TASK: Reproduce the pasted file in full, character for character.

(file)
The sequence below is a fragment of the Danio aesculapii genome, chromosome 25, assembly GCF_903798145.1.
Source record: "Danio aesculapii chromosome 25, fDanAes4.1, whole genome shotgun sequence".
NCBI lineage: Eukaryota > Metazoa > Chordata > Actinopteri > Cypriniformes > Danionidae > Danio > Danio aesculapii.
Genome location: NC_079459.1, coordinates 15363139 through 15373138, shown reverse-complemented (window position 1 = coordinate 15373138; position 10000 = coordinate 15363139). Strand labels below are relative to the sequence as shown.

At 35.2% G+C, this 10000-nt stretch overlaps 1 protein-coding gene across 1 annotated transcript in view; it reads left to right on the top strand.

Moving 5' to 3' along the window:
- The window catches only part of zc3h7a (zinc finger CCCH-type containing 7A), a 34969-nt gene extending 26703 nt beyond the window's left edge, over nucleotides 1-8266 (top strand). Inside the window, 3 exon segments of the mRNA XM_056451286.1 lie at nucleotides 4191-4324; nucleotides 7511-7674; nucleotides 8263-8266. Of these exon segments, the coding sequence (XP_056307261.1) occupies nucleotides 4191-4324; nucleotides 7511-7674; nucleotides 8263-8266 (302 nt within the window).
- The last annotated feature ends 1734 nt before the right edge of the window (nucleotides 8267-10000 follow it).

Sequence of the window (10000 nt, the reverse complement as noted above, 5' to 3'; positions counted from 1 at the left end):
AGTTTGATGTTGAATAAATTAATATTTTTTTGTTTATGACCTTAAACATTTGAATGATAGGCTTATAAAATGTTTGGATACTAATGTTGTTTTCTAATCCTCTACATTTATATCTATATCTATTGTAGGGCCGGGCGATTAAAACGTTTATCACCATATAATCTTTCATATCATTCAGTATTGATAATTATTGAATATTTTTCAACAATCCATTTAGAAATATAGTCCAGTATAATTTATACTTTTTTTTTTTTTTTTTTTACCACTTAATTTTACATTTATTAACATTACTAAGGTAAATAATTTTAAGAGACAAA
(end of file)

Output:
The sequence below is a fragment of the Danio aesculapii genome, chromosome 25, assembly GCF_903798145.1.
Source record: "Danio aesculapii chromosome 25, fDanAes4.1, whole genome shotgun sequence".
NCBI lineage: Eukaryota > Metazoa > Chordata > Actinopteri > Cypriniformes > Danionidae > Danio > Danio aesculapii.
Genome location: NC_079459.1, coordinates 15363139 through 15373138, shown reverse-complemented (window position 1 = coordinate 15373138; position 10000 = coordinate 15363139). Strand labels below are relative to the sequence as shown.

At 35.2% G+C, this 10000-nt stretch overlaps 1 protein-coding gene across 1 annotated transcript in view; it reads left to right on the top strand.

Moving 5' to 3' along the window:
- The window catches only part of zc3h7a (zinc finger CCCH-type containing 7A), a 34969-nt gene extending 26703 nt beyond the window's left edge, over nucleotides 1-8266 (top strand). Inside the window, 3 exon segments of the mRNA XM_056451286.1 lie at nucleotides 4191-4324; nucleotides 7511-7674; nucleotides 8263-8266. Of these exon segments, the coding sequence (XP_056307261.1) occupies nucleotides 4191-4324; nucleotides 7511-7674; nucleotides 8263-8266 (302 nt within the window).
- The last annotated feature ends 1734 nt before the right edge of the window (nucleotides 8267-10000 follow it).

Sequence of the window (10000 nt, the reverse complement as noted above, 5' to 3'; positions counted from 1 at the left end):
AGTTTGATGTTGAATAAATTAATATTTTTTTGTTTATGACCTTAAACATTTGAATGATAGGCTTATAAAATGTTTGGATACTAATGTTGTTTTCTAATCCTCTACATTTATATCTATATCTATTGTAGGGCCGGGCGATTAAAACGTTTATCACCATATAATCTTTCATATCATTCAGTATTGATAATTATTGAATATTTTTCAACAATCCATTTAGAAATATAGTCCAGTATAATTTATACTTTTTTTTTTTTTTTTTTTACCACTTAATTTTACATTTATTAACATTACTAAGGTAAATAATTTTAAGAGACAAA